UCSB_sciencesEncompassing nearly 1,000 acres along the California coastline, the University of California, Santa Barbara (UCSB), boasts one of the most beautiful campuses in the United States. But UCSB’s offerings go far beyond its scenery. The university also has Nobel Prize winners on its faculty and top research centers in science and technology. Biologists take a leading role in life science research at every level – from molecules and therapeutics to ecosystems and the environment. Perhaps for these reasons, the university’s number of applicants has doubled in the past decade. And with increasing numbers of students, the university is expanding its existing classroom/laboratory space to support the life science curriculum.

Construction on UCSB’s new Life Sciences and Technology building began in 2002 and opened for classes in 2006. The high-tech facility provides the technological tools and state-of-the-art laboratories necessary for modern research in the biological sciences. The new building houses top-quality research and instructional facilities for the Department of Molecular, Cellular and Developmental Biology and for the Department of Ecology, Evolution and Marine Biology.

The four-level structure includes 34 laboratories and one 151-seat auditorium-style classroom/lecture hall. In addition, more than 75 offices as well as other support and service rooms are in the building.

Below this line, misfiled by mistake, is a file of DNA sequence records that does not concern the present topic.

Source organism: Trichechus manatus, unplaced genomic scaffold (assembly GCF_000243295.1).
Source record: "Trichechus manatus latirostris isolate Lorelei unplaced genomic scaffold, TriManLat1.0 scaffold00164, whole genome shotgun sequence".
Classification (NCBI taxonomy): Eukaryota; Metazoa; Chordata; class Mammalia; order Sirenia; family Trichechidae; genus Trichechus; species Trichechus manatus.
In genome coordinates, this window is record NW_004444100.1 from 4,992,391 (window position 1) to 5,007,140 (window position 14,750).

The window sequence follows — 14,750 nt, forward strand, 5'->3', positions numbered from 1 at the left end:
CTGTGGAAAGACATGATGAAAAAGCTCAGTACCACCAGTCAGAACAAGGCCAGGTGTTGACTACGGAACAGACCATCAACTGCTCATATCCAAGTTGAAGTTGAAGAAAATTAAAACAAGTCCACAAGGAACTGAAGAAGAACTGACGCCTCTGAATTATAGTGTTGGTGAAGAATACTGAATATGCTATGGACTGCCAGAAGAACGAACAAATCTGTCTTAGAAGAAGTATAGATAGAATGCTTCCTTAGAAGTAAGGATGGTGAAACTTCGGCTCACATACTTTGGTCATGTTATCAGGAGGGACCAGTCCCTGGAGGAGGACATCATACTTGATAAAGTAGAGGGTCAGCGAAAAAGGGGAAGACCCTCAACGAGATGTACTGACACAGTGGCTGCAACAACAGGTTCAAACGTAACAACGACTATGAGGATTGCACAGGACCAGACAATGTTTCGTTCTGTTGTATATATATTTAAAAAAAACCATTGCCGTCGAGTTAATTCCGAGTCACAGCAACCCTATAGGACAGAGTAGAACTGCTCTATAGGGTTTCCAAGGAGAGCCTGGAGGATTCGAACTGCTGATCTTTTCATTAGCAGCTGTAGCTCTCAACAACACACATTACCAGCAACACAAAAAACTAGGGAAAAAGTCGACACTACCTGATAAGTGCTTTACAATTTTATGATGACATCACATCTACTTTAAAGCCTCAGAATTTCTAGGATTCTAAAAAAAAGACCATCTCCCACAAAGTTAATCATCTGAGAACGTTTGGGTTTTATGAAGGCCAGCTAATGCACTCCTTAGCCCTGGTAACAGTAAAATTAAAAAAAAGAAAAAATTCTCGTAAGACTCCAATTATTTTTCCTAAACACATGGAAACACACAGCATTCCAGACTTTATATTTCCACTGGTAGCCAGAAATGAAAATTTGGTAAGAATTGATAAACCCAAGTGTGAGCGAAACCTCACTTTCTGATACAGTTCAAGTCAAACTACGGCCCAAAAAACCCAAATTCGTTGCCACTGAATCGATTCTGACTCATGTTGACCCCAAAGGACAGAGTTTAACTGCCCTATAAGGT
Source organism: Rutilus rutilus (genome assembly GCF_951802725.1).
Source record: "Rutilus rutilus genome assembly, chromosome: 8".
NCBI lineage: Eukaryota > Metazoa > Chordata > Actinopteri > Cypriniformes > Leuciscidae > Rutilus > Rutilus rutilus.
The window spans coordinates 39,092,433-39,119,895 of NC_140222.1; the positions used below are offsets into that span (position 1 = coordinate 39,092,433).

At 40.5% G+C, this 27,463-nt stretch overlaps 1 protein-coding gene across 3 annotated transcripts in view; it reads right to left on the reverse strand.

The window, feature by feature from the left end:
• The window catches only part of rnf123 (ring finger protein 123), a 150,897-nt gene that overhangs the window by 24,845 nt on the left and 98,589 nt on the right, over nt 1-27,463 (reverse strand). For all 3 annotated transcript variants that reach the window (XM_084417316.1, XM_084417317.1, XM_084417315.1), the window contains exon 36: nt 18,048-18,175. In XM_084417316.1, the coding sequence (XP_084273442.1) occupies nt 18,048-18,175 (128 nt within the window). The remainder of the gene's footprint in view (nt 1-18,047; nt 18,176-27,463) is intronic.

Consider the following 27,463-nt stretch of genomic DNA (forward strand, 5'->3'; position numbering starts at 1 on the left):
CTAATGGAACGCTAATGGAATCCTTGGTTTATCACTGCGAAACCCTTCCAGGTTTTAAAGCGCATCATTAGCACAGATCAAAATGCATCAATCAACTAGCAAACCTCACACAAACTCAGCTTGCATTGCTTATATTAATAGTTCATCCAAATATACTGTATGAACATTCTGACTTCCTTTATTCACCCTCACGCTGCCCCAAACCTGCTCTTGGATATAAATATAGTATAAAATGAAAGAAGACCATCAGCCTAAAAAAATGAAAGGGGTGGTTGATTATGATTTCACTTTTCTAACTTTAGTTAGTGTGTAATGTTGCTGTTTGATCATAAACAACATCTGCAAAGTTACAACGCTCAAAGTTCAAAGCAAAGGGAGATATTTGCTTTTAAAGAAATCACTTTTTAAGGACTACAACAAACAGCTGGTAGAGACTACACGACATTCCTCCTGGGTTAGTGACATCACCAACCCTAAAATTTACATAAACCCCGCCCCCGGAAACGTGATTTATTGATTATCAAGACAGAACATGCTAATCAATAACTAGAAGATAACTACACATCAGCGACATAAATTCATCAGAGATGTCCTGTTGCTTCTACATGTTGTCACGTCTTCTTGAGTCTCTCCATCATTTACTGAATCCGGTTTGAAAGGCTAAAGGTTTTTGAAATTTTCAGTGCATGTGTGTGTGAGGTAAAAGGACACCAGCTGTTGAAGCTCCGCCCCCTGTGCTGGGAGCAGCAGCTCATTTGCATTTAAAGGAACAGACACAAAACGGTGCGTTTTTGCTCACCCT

The Life Sciences and Technology building has a concrete frame and Class “A” architectural cast-in-place concrete walls and columns. The cast-in-place architectural concrete shear walls measure 18-inches thick and columns measure 18-by-18-inches to 24 by-24-inches with a 24-inch diameter. Typical bays measure 21-by-20-feet. The majority of decks are one-way steel-pan-formed beam and slabs with heavy moment girders.

Although not on track as a LEED-certified structure, the building features several sustainable-construction features. A 175-foot-wide-by-55-foot tall metal sunshade on the facility’s southern façade helps provide protection from the afternoon sun. The mat foundation has a 50 percent fly ash ratio, with a cement-to-fly ash ratio of 1:1. The 3 foot 6 inch deep mat foundation totals 3,022 cubic yards and was placed in three pours.

A concrete frame provides numerous advantages to the construction of the Life Sciences and Technology Building. First, concrete helps achieve the architect’s vision of using the exposed concrete material as the final architectural element. The exposed concrete surface requires no additional finish for the building. A concrete frame for this structure, which offers numerous indoor-outdoor spaces and natural ventilation, helps control the day to night time temperature swings and provides energy savings to the owner. Due to certain equipment this lab facility must house, the building has very strict vibration criteria which concrete meets since it aids vibration control.


University of California, Santa Barbara

NBBJ Architecture Design Planning, San Francisco, California

Structural Engineer:
Ove Arup & Partners California Ltd., San Francisco, California

General Contractor:
Soltek Pacific, San Diego, California

Concrete Contractor:
Morley Construction Company, Santa Monica, California

Ready-Mix Supplier:
Vulcan Materials Company, Oxnard, California

Rebar & Rebar Detailer:
Regional Steel Corporation, Claremont, California